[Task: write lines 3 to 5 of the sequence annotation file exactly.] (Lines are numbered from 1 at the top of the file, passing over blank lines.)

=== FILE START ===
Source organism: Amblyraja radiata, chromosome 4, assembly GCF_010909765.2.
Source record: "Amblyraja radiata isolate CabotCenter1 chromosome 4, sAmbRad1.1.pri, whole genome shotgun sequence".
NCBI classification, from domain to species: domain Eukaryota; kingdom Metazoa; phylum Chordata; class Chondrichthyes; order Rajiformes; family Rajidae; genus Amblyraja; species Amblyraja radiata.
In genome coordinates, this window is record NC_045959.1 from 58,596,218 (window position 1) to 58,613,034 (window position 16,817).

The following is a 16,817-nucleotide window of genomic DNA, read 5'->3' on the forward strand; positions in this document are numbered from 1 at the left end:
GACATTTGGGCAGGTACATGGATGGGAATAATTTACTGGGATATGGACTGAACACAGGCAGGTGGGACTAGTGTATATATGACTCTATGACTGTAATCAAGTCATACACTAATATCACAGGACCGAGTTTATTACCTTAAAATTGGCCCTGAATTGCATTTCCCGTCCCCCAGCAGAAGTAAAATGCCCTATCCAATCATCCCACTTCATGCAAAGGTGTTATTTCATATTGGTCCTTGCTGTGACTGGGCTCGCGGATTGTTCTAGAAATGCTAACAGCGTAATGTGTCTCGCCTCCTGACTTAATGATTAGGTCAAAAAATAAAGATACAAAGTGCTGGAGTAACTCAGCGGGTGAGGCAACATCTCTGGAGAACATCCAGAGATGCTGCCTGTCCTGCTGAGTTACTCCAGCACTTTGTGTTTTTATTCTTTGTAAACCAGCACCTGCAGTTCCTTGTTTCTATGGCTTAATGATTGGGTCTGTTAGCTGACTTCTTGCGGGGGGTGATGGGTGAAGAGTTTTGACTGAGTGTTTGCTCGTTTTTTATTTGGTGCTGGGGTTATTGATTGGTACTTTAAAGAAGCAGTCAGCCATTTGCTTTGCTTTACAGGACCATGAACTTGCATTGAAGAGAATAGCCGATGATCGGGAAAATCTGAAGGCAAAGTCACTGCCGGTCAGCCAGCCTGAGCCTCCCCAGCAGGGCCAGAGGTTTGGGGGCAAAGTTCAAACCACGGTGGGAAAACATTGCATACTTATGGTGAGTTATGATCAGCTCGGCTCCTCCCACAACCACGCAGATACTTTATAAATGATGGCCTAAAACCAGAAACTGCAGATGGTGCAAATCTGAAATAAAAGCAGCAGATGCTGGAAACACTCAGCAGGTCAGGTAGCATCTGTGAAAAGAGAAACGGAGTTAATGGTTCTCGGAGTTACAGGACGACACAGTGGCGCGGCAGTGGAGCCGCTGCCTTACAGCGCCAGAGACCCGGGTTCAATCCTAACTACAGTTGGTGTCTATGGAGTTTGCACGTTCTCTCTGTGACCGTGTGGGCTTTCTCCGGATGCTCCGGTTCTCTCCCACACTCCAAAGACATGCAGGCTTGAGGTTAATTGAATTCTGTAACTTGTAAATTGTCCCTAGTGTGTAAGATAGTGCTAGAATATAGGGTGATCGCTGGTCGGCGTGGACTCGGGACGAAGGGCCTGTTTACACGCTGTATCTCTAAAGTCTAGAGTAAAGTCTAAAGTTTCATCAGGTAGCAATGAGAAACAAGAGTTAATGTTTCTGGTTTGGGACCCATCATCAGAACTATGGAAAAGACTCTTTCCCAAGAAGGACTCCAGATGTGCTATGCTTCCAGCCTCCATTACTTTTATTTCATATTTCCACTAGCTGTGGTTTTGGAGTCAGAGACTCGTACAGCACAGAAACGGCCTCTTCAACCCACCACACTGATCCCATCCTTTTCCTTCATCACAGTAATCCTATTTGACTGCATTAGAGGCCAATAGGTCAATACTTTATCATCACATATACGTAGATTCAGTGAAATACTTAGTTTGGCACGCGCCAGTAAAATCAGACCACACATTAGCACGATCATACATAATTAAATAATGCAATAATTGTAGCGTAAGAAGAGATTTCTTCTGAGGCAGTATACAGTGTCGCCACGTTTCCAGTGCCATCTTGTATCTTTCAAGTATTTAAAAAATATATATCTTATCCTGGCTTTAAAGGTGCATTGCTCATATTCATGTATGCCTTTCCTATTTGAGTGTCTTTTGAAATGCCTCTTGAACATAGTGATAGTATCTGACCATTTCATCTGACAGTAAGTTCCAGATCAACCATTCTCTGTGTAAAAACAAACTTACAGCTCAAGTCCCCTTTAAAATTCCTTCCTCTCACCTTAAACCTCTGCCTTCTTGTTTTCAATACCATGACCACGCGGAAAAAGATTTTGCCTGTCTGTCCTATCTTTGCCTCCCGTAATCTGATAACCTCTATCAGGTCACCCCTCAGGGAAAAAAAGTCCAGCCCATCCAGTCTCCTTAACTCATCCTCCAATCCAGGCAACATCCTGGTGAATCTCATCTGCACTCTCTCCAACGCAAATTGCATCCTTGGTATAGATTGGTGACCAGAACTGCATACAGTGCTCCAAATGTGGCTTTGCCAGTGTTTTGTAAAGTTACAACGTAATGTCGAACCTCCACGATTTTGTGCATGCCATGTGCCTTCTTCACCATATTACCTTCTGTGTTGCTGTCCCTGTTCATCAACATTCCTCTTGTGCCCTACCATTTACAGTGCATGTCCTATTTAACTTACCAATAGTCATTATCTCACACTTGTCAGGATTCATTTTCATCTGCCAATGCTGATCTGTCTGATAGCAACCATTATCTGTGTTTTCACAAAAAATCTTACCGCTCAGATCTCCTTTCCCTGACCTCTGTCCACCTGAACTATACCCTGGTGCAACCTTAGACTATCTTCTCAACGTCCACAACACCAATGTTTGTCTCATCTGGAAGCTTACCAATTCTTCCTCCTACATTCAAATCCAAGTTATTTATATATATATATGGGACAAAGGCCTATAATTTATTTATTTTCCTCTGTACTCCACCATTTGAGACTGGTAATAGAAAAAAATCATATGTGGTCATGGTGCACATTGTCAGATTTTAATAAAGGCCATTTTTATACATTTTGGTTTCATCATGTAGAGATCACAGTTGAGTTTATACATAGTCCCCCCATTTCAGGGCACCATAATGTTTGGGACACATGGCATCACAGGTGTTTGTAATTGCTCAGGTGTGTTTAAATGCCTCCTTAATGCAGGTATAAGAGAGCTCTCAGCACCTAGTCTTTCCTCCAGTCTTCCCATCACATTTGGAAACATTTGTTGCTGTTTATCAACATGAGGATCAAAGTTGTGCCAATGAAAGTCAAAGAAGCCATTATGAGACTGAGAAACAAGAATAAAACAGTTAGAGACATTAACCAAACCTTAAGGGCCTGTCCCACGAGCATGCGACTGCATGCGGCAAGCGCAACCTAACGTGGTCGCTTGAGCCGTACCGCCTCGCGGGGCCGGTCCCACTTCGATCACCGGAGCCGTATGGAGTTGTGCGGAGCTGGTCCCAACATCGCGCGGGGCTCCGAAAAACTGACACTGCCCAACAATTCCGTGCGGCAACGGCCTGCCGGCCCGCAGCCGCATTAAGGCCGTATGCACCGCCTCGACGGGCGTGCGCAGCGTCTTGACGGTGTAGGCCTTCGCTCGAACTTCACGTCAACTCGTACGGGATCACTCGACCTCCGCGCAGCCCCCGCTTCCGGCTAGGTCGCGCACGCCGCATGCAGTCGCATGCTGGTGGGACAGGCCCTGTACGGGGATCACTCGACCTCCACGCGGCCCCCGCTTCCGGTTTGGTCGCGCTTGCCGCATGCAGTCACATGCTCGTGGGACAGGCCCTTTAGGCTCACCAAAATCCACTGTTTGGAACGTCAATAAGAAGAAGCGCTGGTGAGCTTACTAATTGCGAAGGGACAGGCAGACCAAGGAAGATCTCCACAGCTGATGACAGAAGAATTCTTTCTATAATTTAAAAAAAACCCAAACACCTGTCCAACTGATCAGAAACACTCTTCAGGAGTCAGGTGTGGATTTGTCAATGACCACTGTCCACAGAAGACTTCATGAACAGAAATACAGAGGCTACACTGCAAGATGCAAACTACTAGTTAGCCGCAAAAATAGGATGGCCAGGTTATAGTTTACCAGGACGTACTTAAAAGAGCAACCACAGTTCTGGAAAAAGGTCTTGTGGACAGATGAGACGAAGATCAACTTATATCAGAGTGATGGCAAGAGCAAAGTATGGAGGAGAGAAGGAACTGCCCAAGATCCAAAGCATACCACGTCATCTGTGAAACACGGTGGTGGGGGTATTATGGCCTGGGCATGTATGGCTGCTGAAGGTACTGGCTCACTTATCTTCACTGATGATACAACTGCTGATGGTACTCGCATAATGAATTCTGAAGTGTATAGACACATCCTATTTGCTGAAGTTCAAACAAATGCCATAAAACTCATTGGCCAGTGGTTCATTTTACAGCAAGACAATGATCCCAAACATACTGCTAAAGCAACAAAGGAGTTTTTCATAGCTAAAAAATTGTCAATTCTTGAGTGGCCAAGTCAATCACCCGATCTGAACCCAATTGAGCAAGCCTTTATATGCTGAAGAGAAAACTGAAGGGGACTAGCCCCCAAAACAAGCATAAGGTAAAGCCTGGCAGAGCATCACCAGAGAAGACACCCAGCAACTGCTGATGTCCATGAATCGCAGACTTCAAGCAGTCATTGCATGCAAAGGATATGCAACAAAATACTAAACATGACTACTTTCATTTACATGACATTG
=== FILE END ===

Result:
NCBI classification, from domain to species: domain Eukaryota; kingdom Metazoa; phylum Chordata; class Chondrichthyes; order Rajiformes; family Rajidae; genus Amblyraja; species Amblyraja radiata.
In genome coordinates, this window is record NC_045959.1 from 58,596,218 (window position 1) to 58,613,034 (window position 16,817).

The following is a 16,817-nucleotide window of genomic DNA, read 5'->3' on the forward strand; positions in this document are numbered from 1 at the left end: